Monday, June 29, 2020 by Mary Miller
Like all good preppers, you should have a well-maintained bug-out vehicle in case you need to make a quick getaway when SHTF. This means that your vehicle’s batteries should be kept fully charged and the battery’s posts or terminals must be kept free of corrosion. But what should you do with a car battery that no longer functions? Even if you’ve replaced your car’s battery, don’t be so quick to throw out the old one. It might not even be entirely dead. In fact, if properly revived, it could even provide a few more years of good use. Here’s how you can revive near-dead lead-acid car batteries. (h/t to AskAPrepper.com)
The main reason why lead-acid batteries die is due to an accumulation of lead sulfate crystals on the plates inside the battery. The good news is that these crystals can be removed with a little elbow grease and a few simple everyday ingredients, such as Epsom salt (magnesium sulfate), baking soda and water. Before you know it, you’ll have your car up and running again with a functional battery. (Related: How to prep your car before SHTF.)
Before anything else, it is incredibly important to use extreme caution when reviving near-dead batteries. Doing so incorrectly can be very dangerous as the battery may “erupt” and your skin could come into contact with battery acid. Make sure to wear a pair of waterproof gloves and safety goggles when handling used or old lead-acid batteries. You should also avoid touching both battery terminals (the positive and negative electrical contacts at the top of the battery) at the same time as they may still have some charge. Furthermore, remember to keep all your tools in a safe working area, far away from any live wires.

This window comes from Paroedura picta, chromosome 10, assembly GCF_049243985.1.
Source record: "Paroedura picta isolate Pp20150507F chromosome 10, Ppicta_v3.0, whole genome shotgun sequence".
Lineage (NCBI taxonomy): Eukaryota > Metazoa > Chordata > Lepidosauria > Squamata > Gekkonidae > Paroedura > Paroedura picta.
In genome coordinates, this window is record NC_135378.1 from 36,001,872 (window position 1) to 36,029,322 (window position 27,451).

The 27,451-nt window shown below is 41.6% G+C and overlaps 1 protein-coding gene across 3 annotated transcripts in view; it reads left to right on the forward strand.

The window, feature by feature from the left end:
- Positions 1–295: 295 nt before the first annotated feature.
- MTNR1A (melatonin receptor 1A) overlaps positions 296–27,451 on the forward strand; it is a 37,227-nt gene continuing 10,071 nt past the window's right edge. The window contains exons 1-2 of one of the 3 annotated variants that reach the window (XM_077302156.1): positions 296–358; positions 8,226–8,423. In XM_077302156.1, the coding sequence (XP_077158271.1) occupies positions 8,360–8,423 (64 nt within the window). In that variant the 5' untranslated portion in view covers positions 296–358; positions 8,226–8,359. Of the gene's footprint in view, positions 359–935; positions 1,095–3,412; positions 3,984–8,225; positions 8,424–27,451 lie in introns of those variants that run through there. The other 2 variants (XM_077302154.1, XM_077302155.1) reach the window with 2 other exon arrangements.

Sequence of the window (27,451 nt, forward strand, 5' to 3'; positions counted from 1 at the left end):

Depending on your battery’s age and state of wear and tear, you can expect your revived lead-acid battery to last for around six months to a year. If it dies again, simply repeat the process up to five times or until the method is no longer effective.
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